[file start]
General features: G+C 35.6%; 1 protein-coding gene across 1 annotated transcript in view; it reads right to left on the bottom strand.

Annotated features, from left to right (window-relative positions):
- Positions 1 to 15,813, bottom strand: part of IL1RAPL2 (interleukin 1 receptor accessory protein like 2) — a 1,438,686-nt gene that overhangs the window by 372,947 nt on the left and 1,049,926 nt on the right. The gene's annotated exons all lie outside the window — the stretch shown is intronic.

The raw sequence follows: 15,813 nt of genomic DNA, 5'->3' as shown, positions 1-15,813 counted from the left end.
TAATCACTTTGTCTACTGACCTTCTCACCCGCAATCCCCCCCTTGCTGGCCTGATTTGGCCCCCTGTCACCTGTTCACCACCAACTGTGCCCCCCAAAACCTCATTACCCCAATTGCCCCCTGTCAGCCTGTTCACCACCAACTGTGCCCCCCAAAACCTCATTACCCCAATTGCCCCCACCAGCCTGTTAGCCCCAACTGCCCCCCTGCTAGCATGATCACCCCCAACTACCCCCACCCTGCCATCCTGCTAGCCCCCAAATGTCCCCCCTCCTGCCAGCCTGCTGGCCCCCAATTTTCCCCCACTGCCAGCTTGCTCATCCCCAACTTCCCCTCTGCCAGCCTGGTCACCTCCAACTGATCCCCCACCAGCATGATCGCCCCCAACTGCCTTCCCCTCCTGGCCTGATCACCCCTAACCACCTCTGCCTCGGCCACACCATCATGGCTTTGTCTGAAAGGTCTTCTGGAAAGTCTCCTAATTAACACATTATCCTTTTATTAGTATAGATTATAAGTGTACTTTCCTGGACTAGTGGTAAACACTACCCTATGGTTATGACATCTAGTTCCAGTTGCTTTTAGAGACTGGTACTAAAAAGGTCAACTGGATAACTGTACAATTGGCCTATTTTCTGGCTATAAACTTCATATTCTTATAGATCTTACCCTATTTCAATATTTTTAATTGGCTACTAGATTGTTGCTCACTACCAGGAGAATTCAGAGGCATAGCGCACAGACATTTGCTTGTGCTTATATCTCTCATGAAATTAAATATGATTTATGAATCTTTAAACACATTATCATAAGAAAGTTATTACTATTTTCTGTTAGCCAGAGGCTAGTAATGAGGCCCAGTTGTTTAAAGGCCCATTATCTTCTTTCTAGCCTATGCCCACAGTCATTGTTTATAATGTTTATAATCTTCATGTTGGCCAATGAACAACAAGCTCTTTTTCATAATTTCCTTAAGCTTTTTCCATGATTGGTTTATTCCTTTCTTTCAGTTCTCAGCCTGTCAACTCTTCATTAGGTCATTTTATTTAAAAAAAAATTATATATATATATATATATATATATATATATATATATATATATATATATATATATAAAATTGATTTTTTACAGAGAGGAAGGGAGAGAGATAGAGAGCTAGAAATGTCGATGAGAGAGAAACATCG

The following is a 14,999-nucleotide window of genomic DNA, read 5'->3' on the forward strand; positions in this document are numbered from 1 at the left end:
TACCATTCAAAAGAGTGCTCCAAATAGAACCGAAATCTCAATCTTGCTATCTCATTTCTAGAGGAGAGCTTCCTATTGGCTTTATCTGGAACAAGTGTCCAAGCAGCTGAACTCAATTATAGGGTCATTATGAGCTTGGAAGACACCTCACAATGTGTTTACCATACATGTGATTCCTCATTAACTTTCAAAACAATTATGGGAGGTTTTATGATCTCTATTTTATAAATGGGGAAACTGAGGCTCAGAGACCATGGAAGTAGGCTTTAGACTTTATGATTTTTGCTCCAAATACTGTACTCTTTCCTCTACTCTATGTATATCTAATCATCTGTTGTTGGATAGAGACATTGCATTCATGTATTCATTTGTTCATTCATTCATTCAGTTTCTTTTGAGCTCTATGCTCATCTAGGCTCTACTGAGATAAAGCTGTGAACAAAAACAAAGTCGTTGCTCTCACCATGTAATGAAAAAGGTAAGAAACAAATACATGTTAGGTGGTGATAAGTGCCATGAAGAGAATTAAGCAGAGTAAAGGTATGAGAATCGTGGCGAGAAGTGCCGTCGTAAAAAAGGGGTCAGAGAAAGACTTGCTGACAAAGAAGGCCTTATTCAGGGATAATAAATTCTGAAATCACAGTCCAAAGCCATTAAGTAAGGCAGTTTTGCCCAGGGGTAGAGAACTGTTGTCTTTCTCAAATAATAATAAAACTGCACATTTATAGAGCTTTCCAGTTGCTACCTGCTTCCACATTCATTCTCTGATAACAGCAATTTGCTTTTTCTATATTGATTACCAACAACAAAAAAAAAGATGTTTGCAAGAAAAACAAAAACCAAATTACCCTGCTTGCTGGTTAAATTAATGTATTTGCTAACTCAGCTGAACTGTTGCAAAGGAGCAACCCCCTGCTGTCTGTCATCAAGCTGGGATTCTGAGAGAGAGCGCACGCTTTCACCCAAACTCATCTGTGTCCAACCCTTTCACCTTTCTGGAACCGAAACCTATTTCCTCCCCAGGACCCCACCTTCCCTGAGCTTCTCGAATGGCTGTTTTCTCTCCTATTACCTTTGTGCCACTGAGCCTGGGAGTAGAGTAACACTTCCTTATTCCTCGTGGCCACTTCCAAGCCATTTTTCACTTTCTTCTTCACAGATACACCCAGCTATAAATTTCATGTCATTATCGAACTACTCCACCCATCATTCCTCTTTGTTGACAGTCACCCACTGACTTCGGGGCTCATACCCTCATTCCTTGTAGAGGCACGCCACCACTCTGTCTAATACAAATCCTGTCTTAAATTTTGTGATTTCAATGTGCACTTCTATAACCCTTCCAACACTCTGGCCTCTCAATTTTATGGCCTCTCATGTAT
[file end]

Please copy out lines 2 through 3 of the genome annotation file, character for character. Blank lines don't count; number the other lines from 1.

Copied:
Annotated features, from left to right (window-relative positions):
- Positions 1 to 15,813, bottom strand: part of IL1RAPL2 (interleukin 1 receptor accessory protein like 2) — a 1,438,686-nt gene that overhangs the window by 372,947 nt on the left and 1,049,926 nt on the right. The gene's annotated exons all lie outside the window — the stretch shown is intronic.